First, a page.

Zeta Phi Beta Sorority, Inc. was founded January 16, 1920 on the campus of Howard University in Washington, D.C. as the sister organization to Phi Beta Sigma Fraternity, Inc. by five co-eds. Theses women dared to depart from the traditional coalitions for Black women and sought to establish a new organization predicated on the precepts of Scholarship, Service, Sisterly Love, and Finer Womanhood. The trail blazed by our founders has been traversed by thousands of woman dedicated to the emulation of the objectives and ideals of the Sorority. The Sorority was the first Greek-letter organization to charter a chapter in Africa (1948); to form adult and youth auxiliary groups, the Amicae, Archonettes, Amicettes, and the Pearlettes; and to be constitutionally bound to the brother organization, Phi Beta Sigma Fraternity, Incorporated.
A nonprofit organization, Zeta Phi Beta is incorporated in Washington, D.C. and in the state of Illinois. The Sorority is supported by the dues and gifts of its members, friends, and corporate sponsors.
Zeta Phi Beta Sorority would be remiss in not paying homage to the first women who believed in the need for a new and different type of Greek-lettered organization and acted upon that need. To these women, Arizona Cleaver (Stemons), Myrtle Tyler (Faithful), Viola Tyler (Goings), Fannie Pettie (Watts), and Pearl Anna Neal; Zeta was more than an organization-it was a movement, a belief system that reflected, at its core, the desire to provide true Service, to embrace Scholarship, to set a standard for Sisterly Love and to define the noble concept of Finer Womanhood. This belief has sustained and encouraged Zetas around the world to hold fast to the ideals initiated and developed by its earliest members.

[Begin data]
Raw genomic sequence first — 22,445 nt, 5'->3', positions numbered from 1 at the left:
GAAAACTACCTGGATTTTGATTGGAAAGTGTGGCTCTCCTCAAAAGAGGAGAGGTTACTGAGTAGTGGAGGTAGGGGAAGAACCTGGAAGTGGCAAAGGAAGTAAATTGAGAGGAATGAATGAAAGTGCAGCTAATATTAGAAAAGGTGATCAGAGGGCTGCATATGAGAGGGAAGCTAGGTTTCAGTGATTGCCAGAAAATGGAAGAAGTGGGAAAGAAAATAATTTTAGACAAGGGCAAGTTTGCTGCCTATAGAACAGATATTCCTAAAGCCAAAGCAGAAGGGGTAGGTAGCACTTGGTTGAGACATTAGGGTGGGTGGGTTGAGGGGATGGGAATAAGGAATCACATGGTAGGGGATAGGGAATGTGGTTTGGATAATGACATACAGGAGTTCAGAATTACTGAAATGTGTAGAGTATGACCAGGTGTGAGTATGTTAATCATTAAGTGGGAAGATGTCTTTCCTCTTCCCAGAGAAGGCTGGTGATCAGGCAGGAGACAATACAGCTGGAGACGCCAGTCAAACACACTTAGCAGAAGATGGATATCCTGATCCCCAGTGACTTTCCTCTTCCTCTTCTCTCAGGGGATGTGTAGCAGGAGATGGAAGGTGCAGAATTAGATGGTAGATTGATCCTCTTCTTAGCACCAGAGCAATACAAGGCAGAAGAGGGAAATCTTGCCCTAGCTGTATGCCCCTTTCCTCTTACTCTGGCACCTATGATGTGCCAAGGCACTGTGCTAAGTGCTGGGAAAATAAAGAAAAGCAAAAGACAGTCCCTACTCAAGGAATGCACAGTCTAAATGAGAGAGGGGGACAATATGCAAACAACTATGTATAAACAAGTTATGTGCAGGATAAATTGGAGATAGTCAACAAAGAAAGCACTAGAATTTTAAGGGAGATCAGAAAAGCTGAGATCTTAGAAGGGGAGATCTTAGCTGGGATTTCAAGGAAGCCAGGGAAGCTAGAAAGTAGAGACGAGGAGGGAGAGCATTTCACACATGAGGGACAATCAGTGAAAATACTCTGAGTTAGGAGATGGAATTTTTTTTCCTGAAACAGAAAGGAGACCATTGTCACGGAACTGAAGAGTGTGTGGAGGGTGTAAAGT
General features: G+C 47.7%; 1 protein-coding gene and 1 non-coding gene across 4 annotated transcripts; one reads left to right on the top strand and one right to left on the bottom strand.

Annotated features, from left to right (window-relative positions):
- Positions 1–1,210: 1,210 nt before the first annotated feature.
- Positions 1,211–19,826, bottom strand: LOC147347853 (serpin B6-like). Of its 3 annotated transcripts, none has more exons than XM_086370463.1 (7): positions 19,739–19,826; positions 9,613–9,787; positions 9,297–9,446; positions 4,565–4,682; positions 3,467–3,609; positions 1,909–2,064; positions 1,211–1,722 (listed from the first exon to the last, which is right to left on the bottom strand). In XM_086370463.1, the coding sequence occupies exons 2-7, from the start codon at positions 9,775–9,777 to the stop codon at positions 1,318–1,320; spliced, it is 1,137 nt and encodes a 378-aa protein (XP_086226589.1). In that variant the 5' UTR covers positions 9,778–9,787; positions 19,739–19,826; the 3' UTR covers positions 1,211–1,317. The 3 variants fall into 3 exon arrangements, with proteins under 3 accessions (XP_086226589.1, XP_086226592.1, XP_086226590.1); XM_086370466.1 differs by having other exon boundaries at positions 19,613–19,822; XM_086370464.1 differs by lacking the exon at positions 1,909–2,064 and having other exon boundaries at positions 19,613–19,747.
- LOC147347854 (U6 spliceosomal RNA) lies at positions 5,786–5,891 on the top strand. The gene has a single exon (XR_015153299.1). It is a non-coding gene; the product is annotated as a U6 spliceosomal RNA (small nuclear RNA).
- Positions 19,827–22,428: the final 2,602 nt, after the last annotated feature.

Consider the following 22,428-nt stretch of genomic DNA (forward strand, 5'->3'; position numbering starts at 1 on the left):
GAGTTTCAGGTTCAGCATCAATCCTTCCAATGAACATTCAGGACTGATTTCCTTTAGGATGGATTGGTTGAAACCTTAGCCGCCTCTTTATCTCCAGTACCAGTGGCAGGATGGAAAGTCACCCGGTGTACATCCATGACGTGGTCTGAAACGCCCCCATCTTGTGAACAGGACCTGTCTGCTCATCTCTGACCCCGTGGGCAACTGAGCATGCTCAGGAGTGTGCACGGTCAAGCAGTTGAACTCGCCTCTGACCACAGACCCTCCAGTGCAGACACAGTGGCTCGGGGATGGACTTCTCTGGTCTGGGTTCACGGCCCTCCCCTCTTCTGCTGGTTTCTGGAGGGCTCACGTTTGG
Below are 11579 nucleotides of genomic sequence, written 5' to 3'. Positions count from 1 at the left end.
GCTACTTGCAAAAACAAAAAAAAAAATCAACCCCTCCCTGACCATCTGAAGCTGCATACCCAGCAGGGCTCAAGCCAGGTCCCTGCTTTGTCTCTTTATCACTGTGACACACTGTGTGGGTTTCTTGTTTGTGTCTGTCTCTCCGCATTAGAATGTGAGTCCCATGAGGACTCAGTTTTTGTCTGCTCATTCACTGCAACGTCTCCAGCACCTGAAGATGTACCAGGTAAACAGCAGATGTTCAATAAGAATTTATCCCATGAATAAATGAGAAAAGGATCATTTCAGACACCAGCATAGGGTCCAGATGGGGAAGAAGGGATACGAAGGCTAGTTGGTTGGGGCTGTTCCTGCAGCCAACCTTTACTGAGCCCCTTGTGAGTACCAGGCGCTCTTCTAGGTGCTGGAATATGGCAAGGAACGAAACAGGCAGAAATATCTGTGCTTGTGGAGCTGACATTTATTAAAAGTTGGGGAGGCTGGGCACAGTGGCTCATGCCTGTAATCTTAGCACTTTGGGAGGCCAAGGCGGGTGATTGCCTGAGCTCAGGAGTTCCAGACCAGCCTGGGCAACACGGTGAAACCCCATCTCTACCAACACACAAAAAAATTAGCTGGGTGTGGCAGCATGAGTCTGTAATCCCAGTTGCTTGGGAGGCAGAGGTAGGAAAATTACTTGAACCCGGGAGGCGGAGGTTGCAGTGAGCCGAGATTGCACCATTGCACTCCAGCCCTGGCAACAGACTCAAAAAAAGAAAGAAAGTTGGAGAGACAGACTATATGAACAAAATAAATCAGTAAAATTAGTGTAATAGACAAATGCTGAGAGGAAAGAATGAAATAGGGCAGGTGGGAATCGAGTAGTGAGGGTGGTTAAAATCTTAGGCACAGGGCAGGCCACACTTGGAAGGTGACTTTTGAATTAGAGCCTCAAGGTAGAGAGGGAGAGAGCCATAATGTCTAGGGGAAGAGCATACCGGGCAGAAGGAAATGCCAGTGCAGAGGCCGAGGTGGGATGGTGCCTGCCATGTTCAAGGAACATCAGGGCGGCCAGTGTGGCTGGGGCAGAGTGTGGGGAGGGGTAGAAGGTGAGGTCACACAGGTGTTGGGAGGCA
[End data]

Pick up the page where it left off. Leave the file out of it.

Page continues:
The Founders of Zeta were strong, principled coeds who possessed a great deal of modesty, strength of character and pride in academic achievement. They are indeed a worthy foundation upon which to base our illustrious Sorority.